Till a Richard Killed Who?

So, the BBC announced it will be filming Henry VI and Richard III as a follow-up to their Hollow Crown series. Excitement!

I love Shakespeare's history plays. Henry V was my first real Shakespeare love, and when the Royal Shakespeare Company stopped by my hometown of Ann Arbor, MI in 2001 to put on the first history play tetralogy (the three parts of Henry VI, followed by Richard III), I nearly flipped out with excitement. I had never seen the Henry VI plays before, but I had a vague sense of the history involved and was really eager to see it come to life. 

We watched all three parts of Henry VI in a single day (which was hard on the posterior, but great for the soul), followed by Richard III on the next day. In that performance of Richard III I heard a fantastic passage that is often cut, but which so perfectly encapsulated the entirety of the tetralogy. Here it is, featuring Margaret of Anjou, the Duchess of York, and Queen Elizabeth:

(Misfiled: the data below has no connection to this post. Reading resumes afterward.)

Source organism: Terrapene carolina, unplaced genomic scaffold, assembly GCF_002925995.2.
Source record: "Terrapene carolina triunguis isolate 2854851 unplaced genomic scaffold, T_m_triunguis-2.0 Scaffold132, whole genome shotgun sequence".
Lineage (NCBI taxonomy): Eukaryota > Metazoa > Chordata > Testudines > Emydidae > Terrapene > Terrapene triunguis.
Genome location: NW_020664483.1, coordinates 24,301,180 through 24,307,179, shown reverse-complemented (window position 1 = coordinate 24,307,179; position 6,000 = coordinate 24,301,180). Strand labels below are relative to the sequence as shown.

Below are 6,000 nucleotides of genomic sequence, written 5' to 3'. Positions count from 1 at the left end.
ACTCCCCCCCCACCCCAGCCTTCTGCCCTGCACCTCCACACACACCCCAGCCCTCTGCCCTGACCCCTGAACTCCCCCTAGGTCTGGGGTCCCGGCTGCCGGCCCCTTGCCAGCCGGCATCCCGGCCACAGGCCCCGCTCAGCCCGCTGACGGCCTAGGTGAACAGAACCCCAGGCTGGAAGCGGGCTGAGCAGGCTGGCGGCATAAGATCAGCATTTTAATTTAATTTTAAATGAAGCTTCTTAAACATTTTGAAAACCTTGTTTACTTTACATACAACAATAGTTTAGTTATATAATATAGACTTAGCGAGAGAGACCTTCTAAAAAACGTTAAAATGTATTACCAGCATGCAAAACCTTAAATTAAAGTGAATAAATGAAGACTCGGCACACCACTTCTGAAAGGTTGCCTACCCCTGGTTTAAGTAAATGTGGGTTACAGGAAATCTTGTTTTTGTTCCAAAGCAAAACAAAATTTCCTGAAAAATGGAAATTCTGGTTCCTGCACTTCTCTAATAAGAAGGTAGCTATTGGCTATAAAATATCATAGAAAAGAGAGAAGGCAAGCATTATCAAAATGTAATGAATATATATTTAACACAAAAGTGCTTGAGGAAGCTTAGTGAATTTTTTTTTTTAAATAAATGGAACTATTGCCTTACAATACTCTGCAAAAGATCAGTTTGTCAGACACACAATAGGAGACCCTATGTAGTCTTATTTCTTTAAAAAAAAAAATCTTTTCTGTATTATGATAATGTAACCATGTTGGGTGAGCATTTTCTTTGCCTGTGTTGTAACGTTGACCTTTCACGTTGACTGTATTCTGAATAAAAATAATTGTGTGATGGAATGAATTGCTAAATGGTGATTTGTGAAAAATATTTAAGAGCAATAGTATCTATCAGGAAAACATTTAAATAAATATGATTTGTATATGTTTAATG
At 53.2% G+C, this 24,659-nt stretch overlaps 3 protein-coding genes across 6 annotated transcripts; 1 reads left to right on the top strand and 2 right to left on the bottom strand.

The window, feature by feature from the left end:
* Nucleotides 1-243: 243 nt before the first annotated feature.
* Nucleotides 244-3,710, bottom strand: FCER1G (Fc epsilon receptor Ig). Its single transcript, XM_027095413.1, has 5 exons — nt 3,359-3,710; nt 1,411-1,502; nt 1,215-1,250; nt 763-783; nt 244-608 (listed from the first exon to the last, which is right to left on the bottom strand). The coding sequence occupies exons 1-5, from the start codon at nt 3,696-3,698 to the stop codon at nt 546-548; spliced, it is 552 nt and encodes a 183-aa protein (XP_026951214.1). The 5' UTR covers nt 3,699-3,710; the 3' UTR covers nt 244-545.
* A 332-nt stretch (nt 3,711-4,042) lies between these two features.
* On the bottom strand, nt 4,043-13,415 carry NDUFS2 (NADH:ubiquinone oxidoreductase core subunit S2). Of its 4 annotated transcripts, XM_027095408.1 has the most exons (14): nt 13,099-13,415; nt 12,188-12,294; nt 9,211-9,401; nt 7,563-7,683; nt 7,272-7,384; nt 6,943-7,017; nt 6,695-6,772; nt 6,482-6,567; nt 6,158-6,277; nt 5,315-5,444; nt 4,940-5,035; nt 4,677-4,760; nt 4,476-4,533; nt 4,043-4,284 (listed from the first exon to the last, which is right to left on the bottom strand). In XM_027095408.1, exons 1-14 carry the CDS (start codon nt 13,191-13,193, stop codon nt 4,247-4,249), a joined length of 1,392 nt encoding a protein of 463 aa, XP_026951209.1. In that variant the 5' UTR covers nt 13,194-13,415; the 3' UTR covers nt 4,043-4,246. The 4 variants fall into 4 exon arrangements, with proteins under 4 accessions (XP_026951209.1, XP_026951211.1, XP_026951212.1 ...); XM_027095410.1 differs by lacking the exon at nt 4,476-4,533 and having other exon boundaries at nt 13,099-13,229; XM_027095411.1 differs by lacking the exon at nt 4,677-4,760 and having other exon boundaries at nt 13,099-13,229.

It's hysterical. It's just an endless litany of Edwards and Richards and Henrys getting killed by each other. That's the Wars of the Roses for you. Here's the full text:

If ancient sorrow be most reverend,
Give mine the benefit of seniory,
And let my woes frown on the upper hand.
If sorrow can admit society,
Tell o'er your woes again by viewing mine:
I had an Edward, till a Richard killed him;
I had a husband, till a Richard killed him:
Thou hadst an Edward, till a Richard killed him;
Thou hadst a Richard, till a Richard killed him;

I had a Richard too, and thou didst kill him;
I had a Rutland too, thou holp'st to kill him.

Thou hadst a Clarence too, and Richard killed him.
From forth the kennel of thy womb hath crept
A hell-hound that doth hunt us all to death:

Anyways, after watching that marathon RSC performance (which you can read about in actor Nick Asbury's book, Exit Pursued by a Badger, which I highly recommend) I quickly read up on all the history behind the Henrys and Edwards and Richards, which was in many ways even more ludicrous than what Shakespeare put on stage. The Histories have been my favorite plays ever since.

See you on Monday! It's going to be LEAR time!